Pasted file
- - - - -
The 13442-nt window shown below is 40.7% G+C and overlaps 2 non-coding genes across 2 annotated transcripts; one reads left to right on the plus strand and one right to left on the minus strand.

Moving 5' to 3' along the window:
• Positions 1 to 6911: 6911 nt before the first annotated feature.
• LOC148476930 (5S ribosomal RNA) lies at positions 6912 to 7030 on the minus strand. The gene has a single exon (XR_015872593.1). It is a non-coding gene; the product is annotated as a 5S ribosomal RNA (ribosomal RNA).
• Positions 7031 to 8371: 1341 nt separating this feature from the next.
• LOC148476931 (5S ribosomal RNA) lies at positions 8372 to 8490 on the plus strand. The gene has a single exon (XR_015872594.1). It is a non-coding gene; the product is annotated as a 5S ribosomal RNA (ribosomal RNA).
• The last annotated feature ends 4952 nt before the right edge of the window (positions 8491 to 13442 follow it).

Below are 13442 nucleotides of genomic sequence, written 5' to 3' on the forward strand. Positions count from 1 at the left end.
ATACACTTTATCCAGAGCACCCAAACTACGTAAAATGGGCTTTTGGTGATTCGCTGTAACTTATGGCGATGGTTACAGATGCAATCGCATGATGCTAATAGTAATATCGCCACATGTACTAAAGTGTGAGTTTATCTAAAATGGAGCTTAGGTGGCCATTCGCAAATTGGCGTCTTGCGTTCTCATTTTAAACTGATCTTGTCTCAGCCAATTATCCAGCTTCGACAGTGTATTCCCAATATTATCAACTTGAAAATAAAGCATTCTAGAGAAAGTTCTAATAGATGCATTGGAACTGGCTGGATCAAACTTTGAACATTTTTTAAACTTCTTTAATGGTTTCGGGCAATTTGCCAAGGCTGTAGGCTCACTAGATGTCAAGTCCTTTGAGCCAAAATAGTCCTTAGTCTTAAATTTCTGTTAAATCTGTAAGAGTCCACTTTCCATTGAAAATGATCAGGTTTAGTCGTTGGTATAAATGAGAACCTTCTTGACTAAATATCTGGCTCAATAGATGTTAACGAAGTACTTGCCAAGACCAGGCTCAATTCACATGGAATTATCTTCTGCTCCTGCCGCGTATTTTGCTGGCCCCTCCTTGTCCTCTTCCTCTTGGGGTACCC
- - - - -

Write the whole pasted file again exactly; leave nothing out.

The 13442-nt window shown below is 40.7% G+C and overlaps 2 non-coding genes across 2 annotated transcripts; one reads left to right on the plus strand and one right to left on the minus strand.

Moving 5' to 3' along the window:
• Positions 1 to 6911: 6911 nt before the first annotated feature.
• LOC148476930 (5S ribosomal RNA) lies at positions 6912 to 7030 on the minus strand. The gene has a single exon (XR_015872593.1). It is a non-coding gene; the product is annotated as a 5S ribosomal RNA (ribosomal RNA).
• Positions 7031 to 8371: 1341 nt separating this feature from the next.
• LOC148476931 (5S ribosomal RNA) lies at positions 8372 to 8490 on the plus strand. The gene has a single exon (XR_015872594.1). It is a non-coding gene; the product is annotated as a 5S ribosomal RNA (ribosomal RNA).
• The last annotated feature ends 4952 nt before the right edge of the window (positions 8491 to 13442 follow it).

Below are 13442 nucleotides of genomic sequence, written 5' to 3' on the forward strand. Positions count from 1 at the left end.
ATACACTTTATCCAGAGCACCCAAACTACGTAAAATGGGCTTTTGGTGATTCGCTGTAACTTATGGCGATGGTTACAGATGCAATCGCATGATGCTAATAGTAATATCGCCACATGTACTAAAGTGTGAGTTTATCTAAAATGGAGCTTAGGTGGCCATTCGCAAATTGGCGTCTTGCGTTCTCATTTTAAACTGATCTTGTCTCAGCCAATTATCCAGCTTCGACAGTGTATTCCCAATATTATCAACTTGAAAATAAAGCATTCTAGAGAAAGTTCTAATAGATGCATTGGAACTGGCTGGATCAAACTTTGAACATTTTTTAAACTTCTTTAATGGTTTCGGGCAATTTGCCAAGGCTGTAGGCTCACTAGATGTCAAGTCCTTTGAGCCAAAATAGTCCTTAGTCTTAAATTTCTGTTAAATCTGTAAGAGTCCACTTTCCATTGAAAATGATCAGGTTTAGTCGTTGGTATAAATGAGAACCTTCTTGACTAAATATCTGGCTCAATAGATGTTAACGAAGTACTTGCCAAGACCAGGCTCAATTCACATGGAATTATCTTCTGCTCCTGCCGCGTATTTTGCTGGCCCCTCCTTGTCCTCTTCCTCTTGGGGTACCC